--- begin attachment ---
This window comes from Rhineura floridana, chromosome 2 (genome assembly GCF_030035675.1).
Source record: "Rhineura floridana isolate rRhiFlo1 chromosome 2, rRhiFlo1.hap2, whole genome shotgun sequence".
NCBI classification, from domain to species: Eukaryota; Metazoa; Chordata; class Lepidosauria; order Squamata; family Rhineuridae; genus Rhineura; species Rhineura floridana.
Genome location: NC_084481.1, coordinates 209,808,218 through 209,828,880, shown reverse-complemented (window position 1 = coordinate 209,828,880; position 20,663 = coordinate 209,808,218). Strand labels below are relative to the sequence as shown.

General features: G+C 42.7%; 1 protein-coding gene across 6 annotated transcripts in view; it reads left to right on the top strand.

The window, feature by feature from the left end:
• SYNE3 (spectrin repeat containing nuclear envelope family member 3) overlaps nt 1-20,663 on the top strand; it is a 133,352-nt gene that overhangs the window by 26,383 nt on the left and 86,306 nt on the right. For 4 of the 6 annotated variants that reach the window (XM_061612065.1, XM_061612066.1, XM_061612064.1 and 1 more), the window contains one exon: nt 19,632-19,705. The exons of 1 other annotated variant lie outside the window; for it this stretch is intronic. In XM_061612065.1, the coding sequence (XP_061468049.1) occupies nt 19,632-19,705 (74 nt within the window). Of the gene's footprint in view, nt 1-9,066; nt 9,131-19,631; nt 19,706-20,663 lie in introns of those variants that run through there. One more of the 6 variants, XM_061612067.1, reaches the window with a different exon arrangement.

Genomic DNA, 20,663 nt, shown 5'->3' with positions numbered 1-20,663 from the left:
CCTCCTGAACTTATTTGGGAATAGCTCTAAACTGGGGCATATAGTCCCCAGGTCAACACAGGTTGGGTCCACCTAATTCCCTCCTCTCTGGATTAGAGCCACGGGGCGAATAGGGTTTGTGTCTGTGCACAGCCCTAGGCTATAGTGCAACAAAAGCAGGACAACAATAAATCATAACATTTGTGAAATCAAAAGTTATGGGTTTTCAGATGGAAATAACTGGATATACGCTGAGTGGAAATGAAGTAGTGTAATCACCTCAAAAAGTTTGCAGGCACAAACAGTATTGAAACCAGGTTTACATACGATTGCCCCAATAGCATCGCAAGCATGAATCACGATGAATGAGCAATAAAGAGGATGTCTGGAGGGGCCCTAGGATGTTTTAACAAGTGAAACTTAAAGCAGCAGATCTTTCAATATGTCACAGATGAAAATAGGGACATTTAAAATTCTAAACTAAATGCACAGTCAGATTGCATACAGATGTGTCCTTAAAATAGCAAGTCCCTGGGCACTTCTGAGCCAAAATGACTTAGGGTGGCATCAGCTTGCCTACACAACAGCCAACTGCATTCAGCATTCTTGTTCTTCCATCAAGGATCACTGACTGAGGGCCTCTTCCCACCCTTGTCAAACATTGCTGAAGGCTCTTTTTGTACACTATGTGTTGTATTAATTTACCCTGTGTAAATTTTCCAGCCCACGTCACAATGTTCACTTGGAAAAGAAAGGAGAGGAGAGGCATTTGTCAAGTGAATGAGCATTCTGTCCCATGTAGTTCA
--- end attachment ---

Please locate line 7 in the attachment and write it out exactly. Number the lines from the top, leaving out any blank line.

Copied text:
• SYNE3 (spectrin repeat containing nuclear envelope family member 3) overlaps nt 1-20,663 on the top strand; it is a 133,352-nt gene that overhangs the window by 26,383 nt on the left and 86,306 nt on the right. For 4 of the 6 annotated variants that reach the window (XM_061612065.1, XM_061612066.1, XM_061612064.1 and 1 more), the window contains one exon: nt 19,632-19,705. The exons of 1 other annotated variant lie outside the window; for it this stretch is intronic. In XM_061612065.1, the coding sequence (XP_061468049.1) occupies nt 19,632-19,705 (74 nt within the window). Of the gene's footprint in view, nt 1-9,066; nt 9,131-19,631; nt 19,706-20,663 lie in introns of those variants that run through there. One more of the 6 variants, XM_061612067.1, reaches the window with a different exon arrangement.